50 miles north of Ballybunion lies its perennial competitor for best in Ireland and with the recent opening of a nifty shortgame area Lahinch has upped the ante another notch. The pedigree from Old Tom Morris to Alister MacKenzie has always been epic anyway and the club is doing a good job preserving their original design intent. Which brings us to the beautifully anachronistic Klondyke and Dell holes and the criss-crossing of fairways, which stems from a time when golf courses were basically empty. It takes a set of strong principles to keep these holes in play when the club has turned into a commercial enterprise. Their litigation-friendly solution is creative: professional spotters man the dunes and direct play.
While everyone is looking forward to playing the ancient 4th and 5th, there are a number of great holes before and after, which utilise the dunesland just as well. Interestingly on such varied terrain, there are a few similar holes. The side by side par 4s at 14 and 15 would be great on most any course, but are merely solid here. The 3rd and 7th hole are also similar, but here in a positively exciting way.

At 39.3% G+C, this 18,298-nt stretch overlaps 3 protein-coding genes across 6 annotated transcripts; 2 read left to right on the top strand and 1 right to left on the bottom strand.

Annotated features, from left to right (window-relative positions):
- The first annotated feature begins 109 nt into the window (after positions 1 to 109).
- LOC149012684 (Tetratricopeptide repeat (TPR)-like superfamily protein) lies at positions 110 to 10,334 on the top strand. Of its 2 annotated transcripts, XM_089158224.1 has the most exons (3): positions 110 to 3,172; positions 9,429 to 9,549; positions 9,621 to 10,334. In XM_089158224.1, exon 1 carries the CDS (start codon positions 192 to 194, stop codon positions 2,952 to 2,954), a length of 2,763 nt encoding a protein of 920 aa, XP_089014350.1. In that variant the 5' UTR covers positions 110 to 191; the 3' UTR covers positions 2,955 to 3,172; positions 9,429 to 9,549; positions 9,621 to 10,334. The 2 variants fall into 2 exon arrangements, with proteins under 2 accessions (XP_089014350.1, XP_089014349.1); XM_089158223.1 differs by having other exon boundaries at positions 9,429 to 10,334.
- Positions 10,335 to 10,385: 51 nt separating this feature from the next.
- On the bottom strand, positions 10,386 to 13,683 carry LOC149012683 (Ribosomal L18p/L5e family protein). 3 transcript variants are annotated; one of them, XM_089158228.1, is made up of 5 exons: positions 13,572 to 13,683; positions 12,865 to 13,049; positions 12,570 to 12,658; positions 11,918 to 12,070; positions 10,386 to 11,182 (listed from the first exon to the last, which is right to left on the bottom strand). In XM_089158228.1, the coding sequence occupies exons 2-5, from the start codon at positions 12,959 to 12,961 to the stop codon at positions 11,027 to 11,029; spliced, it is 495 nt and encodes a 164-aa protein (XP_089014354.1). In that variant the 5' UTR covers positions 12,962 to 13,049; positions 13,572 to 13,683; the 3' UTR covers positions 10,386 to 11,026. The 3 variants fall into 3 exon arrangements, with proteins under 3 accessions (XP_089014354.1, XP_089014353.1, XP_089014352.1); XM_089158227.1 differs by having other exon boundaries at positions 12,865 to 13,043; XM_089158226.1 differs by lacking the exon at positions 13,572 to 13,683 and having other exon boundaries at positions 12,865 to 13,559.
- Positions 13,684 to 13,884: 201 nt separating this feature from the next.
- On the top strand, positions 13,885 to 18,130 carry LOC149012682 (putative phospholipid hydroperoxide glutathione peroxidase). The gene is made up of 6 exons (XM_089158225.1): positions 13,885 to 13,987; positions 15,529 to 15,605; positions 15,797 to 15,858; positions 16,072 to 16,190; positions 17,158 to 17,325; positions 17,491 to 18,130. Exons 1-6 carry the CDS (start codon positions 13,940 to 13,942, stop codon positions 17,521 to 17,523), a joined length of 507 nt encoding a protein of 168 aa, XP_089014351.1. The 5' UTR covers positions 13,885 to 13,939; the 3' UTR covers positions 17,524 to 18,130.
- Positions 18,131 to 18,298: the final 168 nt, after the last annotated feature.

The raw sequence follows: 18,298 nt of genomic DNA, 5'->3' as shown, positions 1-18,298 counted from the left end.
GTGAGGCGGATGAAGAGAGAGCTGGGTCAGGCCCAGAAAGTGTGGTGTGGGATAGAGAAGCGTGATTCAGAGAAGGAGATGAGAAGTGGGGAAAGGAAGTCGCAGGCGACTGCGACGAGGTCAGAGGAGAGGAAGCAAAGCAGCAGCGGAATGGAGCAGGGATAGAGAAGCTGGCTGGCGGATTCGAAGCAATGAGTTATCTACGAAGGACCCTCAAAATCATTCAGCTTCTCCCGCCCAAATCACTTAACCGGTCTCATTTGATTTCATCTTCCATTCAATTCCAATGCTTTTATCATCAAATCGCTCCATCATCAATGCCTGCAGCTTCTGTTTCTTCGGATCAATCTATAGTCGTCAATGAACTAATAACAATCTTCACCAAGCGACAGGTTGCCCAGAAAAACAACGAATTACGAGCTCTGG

Conditioning is that of a top links course, firm and fast through the green and true on it. Some of the bunkers are quite extreme, such as the upturned volcanoes on the 2nd and the pit at the bottom of a bottomless pit on the 6th. It's all fantastic stuff, from the panoramic tee boxes and the crumpled fairways to undulating green complexes, all the while avoiding some of the game's most awe-inspiring hazards.
Not the least of which is the exposed location, close to the Cliffs of Moher, which is not one of the calmest places in Ireland. Howling wind, repressive fog, driving rain and, yes, baking sun can appear out of nowhere - as indeed they can on any Irish course. But only Lahinch has found it appropriate to replace their barometer with weather-forecasting goats. However, the forecast for the golf is always top-notch, no goats needed.